Data can be submitted as a single, consolidated submission or in multiple submissions. An individual submission can contain an unlimited number of data resources (files and links), but each resource must have a unique name within the submission. Submissions should be grouped into logical sets, associating like data together so that elements necessary for the comprehension of a resource are not in a different submission. If needed, a previous submission may always be linked to from a newer submission as one of its resources.

Combining resources by zipping or archiving should be done when the resources are of little use individually. For example, the zipping of individual shapefile components into a single shapefile resource is strongly encouraged.  Consider how users will interact with your data before combining data into an archive.

How do I describe my data? 

Describe your data in ways that will allow your colleagues, clients, sponsors, and others to easily find your data when searching the catalog. Consider these questions when describing your data:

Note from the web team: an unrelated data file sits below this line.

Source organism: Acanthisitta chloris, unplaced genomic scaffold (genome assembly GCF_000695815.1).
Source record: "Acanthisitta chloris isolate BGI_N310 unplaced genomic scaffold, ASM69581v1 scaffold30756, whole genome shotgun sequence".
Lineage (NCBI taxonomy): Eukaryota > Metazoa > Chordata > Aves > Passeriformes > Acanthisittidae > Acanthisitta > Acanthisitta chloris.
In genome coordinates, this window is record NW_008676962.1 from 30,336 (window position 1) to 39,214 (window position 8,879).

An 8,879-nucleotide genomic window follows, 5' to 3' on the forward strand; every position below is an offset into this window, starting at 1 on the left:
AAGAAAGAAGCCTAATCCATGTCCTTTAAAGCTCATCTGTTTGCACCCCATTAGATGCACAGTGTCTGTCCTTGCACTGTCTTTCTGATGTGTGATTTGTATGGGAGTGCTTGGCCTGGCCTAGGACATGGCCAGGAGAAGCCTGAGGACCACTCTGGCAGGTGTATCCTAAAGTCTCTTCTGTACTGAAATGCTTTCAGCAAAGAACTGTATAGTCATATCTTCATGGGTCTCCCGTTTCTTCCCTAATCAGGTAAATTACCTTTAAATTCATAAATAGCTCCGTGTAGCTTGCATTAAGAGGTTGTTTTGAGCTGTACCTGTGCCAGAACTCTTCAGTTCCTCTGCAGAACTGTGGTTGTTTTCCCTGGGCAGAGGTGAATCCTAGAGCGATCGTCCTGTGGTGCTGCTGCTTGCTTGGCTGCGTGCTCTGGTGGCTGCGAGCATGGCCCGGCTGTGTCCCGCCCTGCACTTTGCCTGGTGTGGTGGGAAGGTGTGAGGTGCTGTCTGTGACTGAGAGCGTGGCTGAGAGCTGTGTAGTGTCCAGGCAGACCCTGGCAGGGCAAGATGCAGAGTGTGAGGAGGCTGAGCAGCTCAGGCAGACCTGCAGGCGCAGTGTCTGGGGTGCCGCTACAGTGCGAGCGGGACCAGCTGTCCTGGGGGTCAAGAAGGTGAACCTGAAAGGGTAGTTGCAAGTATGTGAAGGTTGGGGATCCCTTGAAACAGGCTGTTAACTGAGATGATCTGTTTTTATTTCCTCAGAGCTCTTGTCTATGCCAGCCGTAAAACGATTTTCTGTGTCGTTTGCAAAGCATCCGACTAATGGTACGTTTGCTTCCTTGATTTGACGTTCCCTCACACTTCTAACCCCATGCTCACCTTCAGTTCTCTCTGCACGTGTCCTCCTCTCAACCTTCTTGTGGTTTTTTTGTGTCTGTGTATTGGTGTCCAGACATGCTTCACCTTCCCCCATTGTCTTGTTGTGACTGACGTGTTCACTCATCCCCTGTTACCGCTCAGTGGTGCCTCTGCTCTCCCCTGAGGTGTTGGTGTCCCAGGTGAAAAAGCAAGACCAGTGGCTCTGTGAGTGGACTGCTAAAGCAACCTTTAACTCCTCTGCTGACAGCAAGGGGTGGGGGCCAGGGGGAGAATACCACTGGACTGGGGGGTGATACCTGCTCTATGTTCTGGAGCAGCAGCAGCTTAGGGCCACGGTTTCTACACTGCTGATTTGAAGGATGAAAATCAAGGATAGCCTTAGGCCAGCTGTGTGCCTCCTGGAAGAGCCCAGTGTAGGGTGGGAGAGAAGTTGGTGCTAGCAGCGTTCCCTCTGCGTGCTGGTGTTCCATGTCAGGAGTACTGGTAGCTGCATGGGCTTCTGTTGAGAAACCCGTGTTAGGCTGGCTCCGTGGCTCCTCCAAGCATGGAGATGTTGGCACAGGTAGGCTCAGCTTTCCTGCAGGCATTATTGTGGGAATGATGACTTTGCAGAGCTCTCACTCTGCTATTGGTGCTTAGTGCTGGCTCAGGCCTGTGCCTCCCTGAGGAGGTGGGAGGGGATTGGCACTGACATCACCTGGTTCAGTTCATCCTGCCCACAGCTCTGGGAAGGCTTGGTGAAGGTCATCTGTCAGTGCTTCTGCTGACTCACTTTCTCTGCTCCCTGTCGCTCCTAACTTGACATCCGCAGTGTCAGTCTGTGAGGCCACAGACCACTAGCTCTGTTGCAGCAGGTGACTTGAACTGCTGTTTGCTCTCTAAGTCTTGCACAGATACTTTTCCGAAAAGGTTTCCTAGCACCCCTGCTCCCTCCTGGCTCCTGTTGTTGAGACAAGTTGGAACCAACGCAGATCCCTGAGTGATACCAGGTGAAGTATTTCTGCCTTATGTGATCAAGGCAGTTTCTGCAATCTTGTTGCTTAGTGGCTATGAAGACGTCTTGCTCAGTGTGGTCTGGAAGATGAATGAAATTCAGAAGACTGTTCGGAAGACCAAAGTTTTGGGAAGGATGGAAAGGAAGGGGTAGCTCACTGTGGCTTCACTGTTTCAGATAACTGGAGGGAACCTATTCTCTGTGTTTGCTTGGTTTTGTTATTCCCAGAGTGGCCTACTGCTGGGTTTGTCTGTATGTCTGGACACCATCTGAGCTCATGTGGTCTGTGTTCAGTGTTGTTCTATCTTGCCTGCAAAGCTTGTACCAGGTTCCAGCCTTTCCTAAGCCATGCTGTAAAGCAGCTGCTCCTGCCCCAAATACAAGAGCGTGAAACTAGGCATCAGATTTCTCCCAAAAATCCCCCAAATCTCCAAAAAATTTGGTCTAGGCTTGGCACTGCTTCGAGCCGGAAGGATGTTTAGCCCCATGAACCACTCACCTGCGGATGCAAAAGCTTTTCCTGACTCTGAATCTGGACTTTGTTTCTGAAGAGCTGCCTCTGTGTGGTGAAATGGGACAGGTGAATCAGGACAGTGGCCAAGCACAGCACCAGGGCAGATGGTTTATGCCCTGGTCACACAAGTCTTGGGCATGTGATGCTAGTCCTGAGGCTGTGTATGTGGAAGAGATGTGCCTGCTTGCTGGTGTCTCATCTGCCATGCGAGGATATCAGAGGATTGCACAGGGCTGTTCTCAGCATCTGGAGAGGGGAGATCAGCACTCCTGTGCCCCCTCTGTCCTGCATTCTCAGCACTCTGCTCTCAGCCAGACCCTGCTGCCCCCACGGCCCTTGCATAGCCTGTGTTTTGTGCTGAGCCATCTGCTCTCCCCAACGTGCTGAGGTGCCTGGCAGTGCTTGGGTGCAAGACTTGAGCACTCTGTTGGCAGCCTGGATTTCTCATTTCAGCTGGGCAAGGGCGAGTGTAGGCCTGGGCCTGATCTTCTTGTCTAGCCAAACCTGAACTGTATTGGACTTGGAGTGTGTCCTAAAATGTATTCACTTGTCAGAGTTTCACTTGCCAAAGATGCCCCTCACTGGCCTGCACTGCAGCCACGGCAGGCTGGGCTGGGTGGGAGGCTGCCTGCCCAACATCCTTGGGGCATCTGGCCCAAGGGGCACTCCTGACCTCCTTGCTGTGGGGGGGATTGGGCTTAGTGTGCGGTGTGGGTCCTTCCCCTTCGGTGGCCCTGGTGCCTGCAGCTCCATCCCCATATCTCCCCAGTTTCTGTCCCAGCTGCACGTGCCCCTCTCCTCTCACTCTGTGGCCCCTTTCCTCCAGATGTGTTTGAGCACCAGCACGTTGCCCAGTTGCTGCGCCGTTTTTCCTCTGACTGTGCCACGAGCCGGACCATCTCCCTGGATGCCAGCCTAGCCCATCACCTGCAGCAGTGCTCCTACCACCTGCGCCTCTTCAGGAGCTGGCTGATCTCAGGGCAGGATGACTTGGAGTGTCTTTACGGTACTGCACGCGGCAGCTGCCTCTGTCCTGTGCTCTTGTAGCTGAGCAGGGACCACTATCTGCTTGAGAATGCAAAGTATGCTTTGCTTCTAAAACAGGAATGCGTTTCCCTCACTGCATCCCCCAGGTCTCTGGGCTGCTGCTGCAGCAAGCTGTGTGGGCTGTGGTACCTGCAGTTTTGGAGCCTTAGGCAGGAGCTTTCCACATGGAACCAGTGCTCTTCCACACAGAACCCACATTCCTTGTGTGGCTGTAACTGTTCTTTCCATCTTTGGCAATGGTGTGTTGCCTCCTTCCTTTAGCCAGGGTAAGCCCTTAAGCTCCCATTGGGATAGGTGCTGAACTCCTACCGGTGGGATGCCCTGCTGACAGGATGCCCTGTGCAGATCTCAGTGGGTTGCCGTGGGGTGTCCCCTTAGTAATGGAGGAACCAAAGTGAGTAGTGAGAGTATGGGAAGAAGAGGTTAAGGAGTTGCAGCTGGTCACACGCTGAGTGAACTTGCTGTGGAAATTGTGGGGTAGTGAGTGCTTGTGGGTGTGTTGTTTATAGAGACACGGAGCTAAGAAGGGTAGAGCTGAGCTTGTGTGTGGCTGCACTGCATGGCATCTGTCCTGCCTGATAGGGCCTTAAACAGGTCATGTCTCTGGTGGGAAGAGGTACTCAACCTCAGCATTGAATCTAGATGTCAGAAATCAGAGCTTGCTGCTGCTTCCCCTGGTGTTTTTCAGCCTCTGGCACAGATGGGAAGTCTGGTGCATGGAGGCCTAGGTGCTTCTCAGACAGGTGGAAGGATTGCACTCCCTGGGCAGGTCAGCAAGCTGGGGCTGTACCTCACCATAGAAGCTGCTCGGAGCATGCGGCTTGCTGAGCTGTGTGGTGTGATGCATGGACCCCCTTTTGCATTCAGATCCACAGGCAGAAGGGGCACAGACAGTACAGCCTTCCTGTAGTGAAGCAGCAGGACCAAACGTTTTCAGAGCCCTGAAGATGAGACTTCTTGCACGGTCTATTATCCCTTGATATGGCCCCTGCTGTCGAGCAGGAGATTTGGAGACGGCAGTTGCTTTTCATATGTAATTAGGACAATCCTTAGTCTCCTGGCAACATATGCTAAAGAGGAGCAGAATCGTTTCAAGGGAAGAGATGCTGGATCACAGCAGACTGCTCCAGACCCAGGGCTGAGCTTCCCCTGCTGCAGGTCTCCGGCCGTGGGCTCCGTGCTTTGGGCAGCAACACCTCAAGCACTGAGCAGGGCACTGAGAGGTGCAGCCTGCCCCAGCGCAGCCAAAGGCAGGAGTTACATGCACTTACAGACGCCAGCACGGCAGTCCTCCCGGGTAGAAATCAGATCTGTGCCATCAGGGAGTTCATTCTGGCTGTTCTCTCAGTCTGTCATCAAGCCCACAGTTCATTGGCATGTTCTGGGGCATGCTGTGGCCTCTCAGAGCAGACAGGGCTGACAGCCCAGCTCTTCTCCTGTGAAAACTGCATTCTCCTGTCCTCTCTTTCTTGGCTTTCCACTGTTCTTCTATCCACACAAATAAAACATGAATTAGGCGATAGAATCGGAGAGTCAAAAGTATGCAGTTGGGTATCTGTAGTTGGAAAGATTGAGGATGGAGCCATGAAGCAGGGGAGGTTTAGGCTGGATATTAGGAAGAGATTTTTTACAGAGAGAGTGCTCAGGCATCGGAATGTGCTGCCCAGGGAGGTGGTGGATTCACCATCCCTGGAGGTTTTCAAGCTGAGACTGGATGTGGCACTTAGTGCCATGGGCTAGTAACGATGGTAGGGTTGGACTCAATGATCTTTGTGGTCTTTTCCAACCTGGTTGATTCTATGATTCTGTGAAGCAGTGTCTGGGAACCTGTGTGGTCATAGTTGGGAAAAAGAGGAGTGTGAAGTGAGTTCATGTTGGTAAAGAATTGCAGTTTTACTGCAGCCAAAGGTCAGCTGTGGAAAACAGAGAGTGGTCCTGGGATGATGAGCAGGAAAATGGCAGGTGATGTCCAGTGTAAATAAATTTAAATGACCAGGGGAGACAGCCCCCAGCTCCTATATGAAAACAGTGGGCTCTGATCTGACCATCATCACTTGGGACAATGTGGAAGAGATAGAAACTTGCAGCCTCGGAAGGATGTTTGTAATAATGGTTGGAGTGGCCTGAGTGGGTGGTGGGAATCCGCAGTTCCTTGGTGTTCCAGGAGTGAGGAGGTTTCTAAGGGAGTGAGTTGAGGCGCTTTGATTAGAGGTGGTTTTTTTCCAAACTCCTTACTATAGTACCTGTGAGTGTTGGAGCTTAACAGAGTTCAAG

• Who created the data resource?
  • What is in the data file(s)?
  • When, where, why and how the data was captured/collected?
  • What would someone need to know to use the data properly?

Use keyword descriptors as though you were doing a search for information that would aid you in finding this dataset. Keywords can be a unique representation of locations, abbreviations or anything that describes your data.  The application performs full-text searches, as does the DOE Data Explorer, so limit keywords relevant topical categories.

A location helps makes your data more discoverable. If you are searching for data in a specific region, Google and other search engines prioritize the dataset if a location is mentioned over those that do not have one.

What do I do if my file is too large? 

Files over 3 GB are not prevented from loading.  The application provides the ability to register links to external file services and other websites.  The choice of a location to host data is a complex decision.

How do I link to a file on another site? 

Simply link to the file using the field provided after clicking the Add Link button. The link you submit must be a permanent URI (i.e. a URL that leads directly to a resource and does not pass through a search page or require more than one click to navigate to the data).

Examples of good, permanent URLs


Examples of bad, temporary URLs


When will my data be available for download? 

The data will be available as soon as it has completed the data curation process, which typically takes less than two weeks. A digital object identifier (DOI) will be available after the dataset has been approved by DOE's Office of Scientific and Technical Information.  For an update on your data, please contact us.